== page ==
Efficacy of Siponimod on Disability Progression in SPMS Patients With and Without On-Study Relapses
ECTRIMS Online Library. Kappos L. 10/26/17; 200437; P782
Prof. Dr. Ludwig Kappos
Prof. Dr. Ludwig Kappos

Abstract: P782

Type: Poster

Abstract Category: Therapy - disease modifying - 31 Treatment of progressive MS

Background: In EXPAND, a randomised, double-blind, parallel-group, placebo-controlled, variable-treatment duration study in patients with secondary progressive multiple sclerosis (SPMS), siponimod reduced the risk of 3-month (3m) and 6-month (6m) confirmed disability progression (CDP) by 21% (p=0.013) and 26% (p=0.006), respectively. Siponimod also reduced the annualised relapse rate by 55.5%. However, on-study relapses (OSRs) may impact CDP results. Analyses for the subgroups of non-relapsing (n=1430) and relapsing (n=215) patients classified by occurrence of OSR favoured siponimod over placebo for 3mCDP and 6mCDP. However, subgroup analyses based on on-study findings may be confounded since the allocation to such subgroups may be affected by treatment effects.
Objective: To investigate the impact of OSRs on CDP in patients with SPMS receiving siponimod.
Methods: Impact of OSR on CDP was explored by an exploratory multi-state time-to-event model. In the model all patients start in a Baseline state. From there CDP may be reached without prior OSR or with ≥1 OSRs preceding CDP. Treatment effects were evaluated in terms of risk reductions for (1) transitioning from Baseline to CDP without prior OSR, (2) transitioning from Baseline to OSR without prior CDP, and (3) transitioning to CDP following OSR.
Results: Annualised transition rates (number of transitions divided by number of patient-years of follow-up for the respective transition) were calculated. The transition rate to 3mCDP without prior OSR was 0.20 for placebo and 0.17 for siponimod patients. For transition from Baseline to OSR state, the rates were 0.14 for placebo and 0.07 for siponimod patients. For transition from OSR to 3mCDP in these relapsing patients, rates of 0.74 for placebo and of 0.48 for siponimod patients were found. Similar results were observed for 6mCDP. Based on the model, siponimod reduced the risk of 3mCDP and 6mCDP in patients with OSR by 31% and 19%, respectively, and by 13% and 22% in patients without OSR, respectively. The risk reduction for 6mCDP in patients without OSR reached nominal statistical significance (HR 0.78 [95%CI (0.61; 0.98)]).
Conclusions: The exploratory multi-state model indicates that siponimod reduces the risk of CDP independently from OSRs. For both, 3mCDP and 6mCDP, HRs for CDP without prior OSR favoured siponimod over placebo.
Disclosure: Funding source: This study was funded by Novartis Pharma AG, Basel, Switzerland.
Ludwig Kappos has received no personal compensation. Ludwig Kappos' institution (University Hospital Basel) has received in the last 3 years and used exclusively for research support: steering committee, advisory board, and consultancy fees from Actelion, Addex, Bayer HealthCare, Biogen Idec, Biotica, Genzyme, Lilly, Merck, Mitsubishi, Novartis, Ono Pharma, Pfizer, Receptos, Sanofi, Santhera, Siemens, Teva, UCB, and Xenoport; speaker fees from Bayer HealthCare, Biogen Idec, Merck, Novartis, Sanofi, and Teva; support of educational activities from Bayer HealthCare, Biogen, CSL Behring, Genzyme, Merck, Novartis, Sanofi, and Teva; license fees for Neurostatus products and grants from Bayer HealthCare, Biogen Idec, European Union, Merck, Novartis, Roche Research Foundation, Swiss MS Society, and the Swiss National Research Foundation.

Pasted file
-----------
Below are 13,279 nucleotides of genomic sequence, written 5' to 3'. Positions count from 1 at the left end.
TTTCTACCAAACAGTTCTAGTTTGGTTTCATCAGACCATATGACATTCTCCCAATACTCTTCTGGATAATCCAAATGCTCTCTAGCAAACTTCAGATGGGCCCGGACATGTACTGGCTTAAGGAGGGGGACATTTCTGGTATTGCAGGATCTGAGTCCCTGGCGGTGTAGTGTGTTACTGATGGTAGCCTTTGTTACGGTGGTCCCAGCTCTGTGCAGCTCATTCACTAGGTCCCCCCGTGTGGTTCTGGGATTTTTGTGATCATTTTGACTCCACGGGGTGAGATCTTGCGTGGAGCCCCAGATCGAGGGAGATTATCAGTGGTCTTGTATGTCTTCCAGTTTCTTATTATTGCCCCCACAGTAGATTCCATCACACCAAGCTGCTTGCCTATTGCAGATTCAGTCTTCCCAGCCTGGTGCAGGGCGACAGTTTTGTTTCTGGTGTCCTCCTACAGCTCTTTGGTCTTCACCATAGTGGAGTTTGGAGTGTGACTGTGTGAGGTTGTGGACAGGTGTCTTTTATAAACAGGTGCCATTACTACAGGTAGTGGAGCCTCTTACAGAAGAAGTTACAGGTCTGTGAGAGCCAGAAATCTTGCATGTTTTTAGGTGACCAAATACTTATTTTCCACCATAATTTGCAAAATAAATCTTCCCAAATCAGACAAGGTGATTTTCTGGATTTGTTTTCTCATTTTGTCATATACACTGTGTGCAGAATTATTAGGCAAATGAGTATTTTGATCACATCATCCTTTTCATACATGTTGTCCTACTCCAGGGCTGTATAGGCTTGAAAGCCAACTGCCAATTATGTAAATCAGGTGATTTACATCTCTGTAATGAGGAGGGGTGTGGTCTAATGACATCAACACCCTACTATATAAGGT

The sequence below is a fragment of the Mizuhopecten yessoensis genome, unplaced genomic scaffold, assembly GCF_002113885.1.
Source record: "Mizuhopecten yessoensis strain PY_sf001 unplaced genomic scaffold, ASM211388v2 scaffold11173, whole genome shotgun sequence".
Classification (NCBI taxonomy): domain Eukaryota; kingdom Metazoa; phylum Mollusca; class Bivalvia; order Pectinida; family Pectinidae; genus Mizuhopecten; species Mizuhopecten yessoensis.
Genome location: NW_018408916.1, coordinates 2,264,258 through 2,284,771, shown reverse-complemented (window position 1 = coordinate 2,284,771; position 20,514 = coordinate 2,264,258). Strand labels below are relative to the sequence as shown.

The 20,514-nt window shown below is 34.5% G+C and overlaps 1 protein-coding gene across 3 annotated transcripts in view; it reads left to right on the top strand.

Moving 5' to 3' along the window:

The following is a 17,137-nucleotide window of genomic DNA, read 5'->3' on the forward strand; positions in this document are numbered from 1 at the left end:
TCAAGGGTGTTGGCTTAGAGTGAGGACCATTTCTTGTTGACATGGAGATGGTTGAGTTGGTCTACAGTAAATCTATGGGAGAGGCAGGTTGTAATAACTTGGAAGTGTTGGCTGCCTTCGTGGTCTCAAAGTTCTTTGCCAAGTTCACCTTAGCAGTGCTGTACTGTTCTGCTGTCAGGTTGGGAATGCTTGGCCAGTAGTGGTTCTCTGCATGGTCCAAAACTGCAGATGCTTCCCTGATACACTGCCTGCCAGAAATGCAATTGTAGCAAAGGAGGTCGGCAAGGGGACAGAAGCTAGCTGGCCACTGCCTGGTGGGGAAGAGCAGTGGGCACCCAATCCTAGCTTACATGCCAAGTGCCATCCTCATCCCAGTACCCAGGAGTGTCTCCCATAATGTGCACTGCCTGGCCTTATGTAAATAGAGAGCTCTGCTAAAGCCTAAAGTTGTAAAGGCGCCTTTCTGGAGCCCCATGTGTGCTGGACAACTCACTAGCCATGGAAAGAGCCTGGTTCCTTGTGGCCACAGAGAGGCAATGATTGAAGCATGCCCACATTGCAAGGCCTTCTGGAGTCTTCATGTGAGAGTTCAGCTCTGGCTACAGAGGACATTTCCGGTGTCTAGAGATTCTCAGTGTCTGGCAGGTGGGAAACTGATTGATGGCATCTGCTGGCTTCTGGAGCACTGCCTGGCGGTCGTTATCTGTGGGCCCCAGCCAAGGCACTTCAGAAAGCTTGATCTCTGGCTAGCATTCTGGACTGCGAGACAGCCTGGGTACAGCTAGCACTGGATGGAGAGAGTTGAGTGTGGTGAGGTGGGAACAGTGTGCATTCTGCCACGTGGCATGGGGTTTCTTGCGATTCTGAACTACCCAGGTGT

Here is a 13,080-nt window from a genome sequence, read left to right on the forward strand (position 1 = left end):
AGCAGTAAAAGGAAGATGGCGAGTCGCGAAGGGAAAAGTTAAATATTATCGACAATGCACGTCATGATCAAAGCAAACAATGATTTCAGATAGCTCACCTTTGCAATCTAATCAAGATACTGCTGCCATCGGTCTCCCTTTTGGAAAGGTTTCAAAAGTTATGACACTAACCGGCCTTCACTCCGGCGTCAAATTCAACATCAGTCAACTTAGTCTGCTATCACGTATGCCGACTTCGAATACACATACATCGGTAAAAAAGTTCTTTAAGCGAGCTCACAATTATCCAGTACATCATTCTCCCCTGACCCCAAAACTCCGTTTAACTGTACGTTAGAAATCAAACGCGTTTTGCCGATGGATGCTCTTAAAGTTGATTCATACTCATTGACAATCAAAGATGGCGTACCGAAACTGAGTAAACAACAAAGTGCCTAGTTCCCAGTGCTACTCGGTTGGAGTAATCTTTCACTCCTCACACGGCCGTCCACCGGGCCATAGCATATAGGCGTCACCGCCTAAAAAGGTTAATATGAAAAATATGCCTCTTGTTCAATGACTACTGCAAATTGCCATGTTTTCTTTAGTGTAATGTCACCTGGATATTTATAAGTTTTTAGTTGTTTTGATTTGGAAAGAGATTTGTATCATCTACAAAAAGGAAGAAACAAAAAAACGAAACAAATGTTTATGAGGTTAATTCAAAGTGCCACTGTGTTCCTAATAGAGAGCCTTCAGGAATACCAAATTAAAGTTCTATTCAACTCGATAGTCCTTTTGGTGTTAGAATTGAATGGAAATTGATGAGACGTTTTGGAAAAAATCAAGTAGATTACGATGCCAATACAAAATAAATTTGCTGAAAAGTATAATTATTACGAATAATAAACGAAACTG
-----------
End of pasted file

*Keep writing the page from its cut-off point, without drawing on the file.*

Patrick Vermersch has received honoraria and consulting fees from Biogen Idec, Genzyme-Sanofi, Bayer, Novartis, Merck Serono, GSK, Almirall, and Servier; research support from Biogen Idec, Genzyme-Sanofi, Bayer, and Merck Serono.
Amit Bar-Or has received personal compensation for consulting, serving on scientific advisory boards, and/or speaking activities from Bayer, Bayhill Therapeutics, Berlex, Biogen Idec, BioMS, Diogenix, Eli Lilly, F. Hoffmann-La Roche Ltd., Genentech, GlaxoSmithKline (GSK), Guthy-Jackson/GGF, Merck Serono, Novartis, Ono Pharmacia, Sanofi-Aventis, Teva Neuroscience, and Wyeth.
Ralf Gold has received compensation for serving as a consultant or speaker from Bayer HealthCare, Biogen Idec, Merck Serono, Novartis, and Teva Neuroscience, and he or the institution he works for has received research support from Bayer HealthCare, Biogen Idec, Merck Serono, Novartis, and Teva Neuroscience; he has also received honoraria as a Journal Editor from SAGE and Thieme Verlag.
Robert Fox has received compensation for serving as consultant or speaker from Allozyne, Avanir, Biogen Idec, Novartis, Questcor, and Teva Pharmaceutical Industries. He or the institution he works for has received research support from Novartis.
Bruce Cree has received personal compensation for consulting from Abbvie, Biogen Idec, EMD Serono, and Novartis.
Baldur Magnusson, Nicolas Rouyrre, Ana de Vera and Frank Dahlke re employees of Novartis.
Christian Wolf is a partner at Lycalis sprl. He is serving as a consultant to Novartis and has also received compensation for serving as a consultant for to-BBB, Desitin, Investitionsbank Berlin, Keyrus, Synthon, Mylan, ICON and Teva.
Gavin Giovannoni is a steering committee member on the daclizumab trials for AbbVie, the BG12 and daclizumab trials for Biogen-Idec, the fingolimod and siponimod trials for Novartis, the laquinimod trials for Teva, and the ocrelizumab trials for Roche. He has also received consultancy fees for advisory board meetings for oral cladribine trials for Merck-Serono, Genzyme-Sanofi, and in relation to DSMB activities for Synthon BV, as well as honoraria for speaking at the Physicians' summit and several medical education meetings. He is also the co-chief editor of Multiple Sclerosis and Related Disorders (Elsevier).

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